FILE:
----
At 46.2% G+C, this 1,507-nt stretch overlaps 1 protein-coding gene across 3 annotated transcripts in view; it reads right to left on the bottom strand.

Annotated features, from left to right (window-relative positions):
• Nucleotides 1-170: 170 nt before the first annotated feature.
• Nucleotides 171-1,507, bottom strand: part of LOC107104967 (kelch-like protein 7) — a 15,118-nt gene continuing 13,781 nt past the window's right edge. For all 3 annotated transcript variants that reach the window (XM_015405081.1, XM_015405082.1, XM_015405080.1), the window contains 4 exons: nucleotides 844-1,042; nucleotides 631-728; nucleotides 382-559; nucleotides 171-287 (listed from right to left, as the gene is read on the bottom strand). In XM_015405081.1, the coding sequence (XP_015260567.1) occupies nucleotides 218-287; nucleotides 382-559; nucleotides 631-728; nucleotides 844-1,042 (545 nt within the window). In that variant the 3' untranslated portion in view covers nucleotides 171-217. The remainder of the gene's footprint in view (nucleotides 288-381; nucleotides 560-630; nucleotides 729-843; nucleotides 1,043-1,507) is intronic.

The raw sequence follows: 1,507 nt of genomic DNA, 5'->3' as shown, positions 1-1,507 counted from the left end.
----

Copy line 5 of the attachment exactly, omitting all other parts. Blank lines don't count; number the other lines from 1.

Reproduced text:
The raw sequence follows: 1,507 nt of genomic DNA, 5'->3' as shown, positions 1-1,507 counted from the left end.